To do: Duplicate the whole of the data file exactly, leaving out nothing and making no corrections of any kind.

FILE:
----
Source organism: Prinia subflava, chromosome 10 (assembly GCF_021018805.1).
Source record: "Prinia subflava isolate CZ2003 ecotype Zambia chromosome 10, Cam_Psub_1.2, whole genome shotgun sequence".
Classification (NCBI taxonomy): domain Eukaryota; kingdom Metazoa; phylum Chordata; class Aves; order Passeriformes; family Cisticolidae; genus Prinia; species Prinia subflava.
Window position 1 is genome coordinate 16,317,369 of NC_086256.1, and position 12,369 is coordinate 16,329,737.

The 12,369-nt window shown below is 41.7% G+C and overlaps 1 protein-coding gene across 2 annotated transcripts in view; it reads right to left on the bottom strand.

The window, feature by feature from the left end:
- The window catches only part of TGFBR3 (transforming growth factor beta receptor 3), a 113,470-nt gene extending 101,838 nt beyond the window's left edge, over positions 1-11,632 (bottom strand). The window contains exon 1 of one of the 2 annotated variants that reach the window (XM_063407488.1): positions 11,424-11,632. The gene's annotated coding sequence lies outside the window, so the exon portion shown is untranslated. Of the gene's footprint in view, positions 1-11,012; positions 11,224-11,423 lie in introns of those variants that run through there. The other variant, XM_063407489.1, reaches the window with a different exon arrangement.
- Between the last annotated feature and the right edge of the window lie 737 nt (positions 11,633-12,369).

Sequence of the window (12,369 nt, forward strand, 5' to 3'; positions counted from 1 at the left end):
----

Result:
Source organism: Prinia subflava, chromosome 10 (assembly GCF_021018805.1).
Source record: "Prinia subflava isolate CZ2003 ecotype Zambia chromosome 10, Cam_Psub_1.2, whole genome shotgun sequence".
Classification (NCBI taxonomy): domain Eukaryota; kingdom Metazoa; phylum Chordata; class Aves; order Passeriformes; family Cisticolidae; genus Prinia; species Prinia subflava.
Window position 1 is genome coordinate 16,317,369 of NC_086256.1, and position 12,369 is coordinate 16,329,737.

The 12,369-nt window shown below is 41.7% G+C and overlaps 1 protein-coding gene across 2 annotated transcripts in view; it reads right to left on the bottom strand.

The window, feature by feature from the left end:
- The window catches only part of TGFBR3 (transforming growth factor beta receptor 3), a 113,470-nt gene extending 101,838 nt beyond the window's left edge, over positions 1-11,632 (bottom strand). The window contains exon 1 of one of the 2 annotated variants that reach the window (XM_063407488.1): positions 11,424-11,632. The gene's annotated coding sequence lies outside the window, so the exon portion shown is untranslated. Of the gene's footprint in view, positions 1-11,012; positions 11,224-11,423 lie in introns of those variants that run through there. The other variant, XM_063407489.1, reaches the window with a different exon arrangement.
- Between the last annotated feature and the right edge of the window lie 737 nt (positions 11,633-12,369).

Sequence of the window (12,369 nt, forward strand, 5' to 3'; positions counted from 1 at the left end):